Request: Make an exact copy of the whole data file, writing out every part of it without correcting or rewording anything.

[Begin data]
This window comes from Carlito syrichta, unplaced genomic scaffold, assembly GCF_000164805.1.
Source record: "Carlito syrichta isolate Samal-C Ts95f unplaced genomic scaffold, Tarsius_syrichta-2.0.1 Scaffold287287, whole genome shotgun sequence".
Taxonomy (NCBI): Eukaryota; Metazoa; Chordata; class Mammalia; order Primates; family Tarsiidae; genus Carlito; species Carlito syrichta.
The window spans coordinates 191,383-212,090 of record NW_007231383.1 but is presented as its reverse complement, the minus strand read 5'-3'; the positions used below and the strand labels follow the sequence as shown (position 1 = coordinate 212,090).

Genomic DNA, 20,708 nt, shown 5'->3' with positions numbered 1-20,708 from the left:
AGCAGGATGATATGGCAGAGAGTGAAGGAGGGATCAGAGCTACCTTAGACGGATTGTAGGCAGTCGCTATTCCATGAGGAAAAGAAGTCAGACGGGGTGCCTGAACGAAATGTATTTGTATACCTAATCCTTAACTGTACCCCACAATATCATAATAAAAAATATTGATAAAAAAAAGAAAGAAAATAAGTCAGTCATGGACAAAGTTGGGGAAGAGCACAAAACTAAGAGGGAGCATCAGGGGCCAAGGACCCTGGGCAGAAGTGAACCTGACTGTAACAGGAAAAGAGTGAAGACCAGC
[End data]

This window comes from Carlito syrichta, unplaced genomic scaffold, assembly GCF_000164805.1.
Source record: "Carlito syrichta isolate Samal-C Ts95f unplaced genomic scaffold, Tarsius_syrichta-2.0.1 Scaffold287287, whole genome shotgun sequence".
Taxonomy (NCBI): Eukaryota; Metazoa; Chordata; class Mammalia; order Primates; family Tarsiidae; genus Carlito; species Carlito syrichta.
The window spans coordinates 191,383-212,090 of record NW_007231383.1 but is presented as its reverse complement, the minus strand read 5'-3'; the positions used below and the strand labels follow the sequence as shown (position 1 = coordinate 212,090).

Genomic DNA, 20,708 nt, shown 5'->3' with positions numbered 1-20,708 from the left:
AGCAGGATGATATGGCAGAGAGTGAAGGAGGGATCAGAGCTACCTTAGACGGATTGTAGGCAGTCGCTATTCCATGAGGAAAAGAAGTCAGACGGGGTGCCTGAACGAAATGTATTTGTATACCTAATCCTTAACTGTACCCCACAATATCATAATAAAAAATATTGATAAAAAAAAGAAAGAAAATAAGTCAGTCATGGACAAAGTTGGGGAAGAGCACAAAACTAAGAGGGAGCATCAGGGGCCAAGGACCCTGGGCAGAAGTGAACCTGACTGTAACAGGAAAAGAGTGAAGACCAGC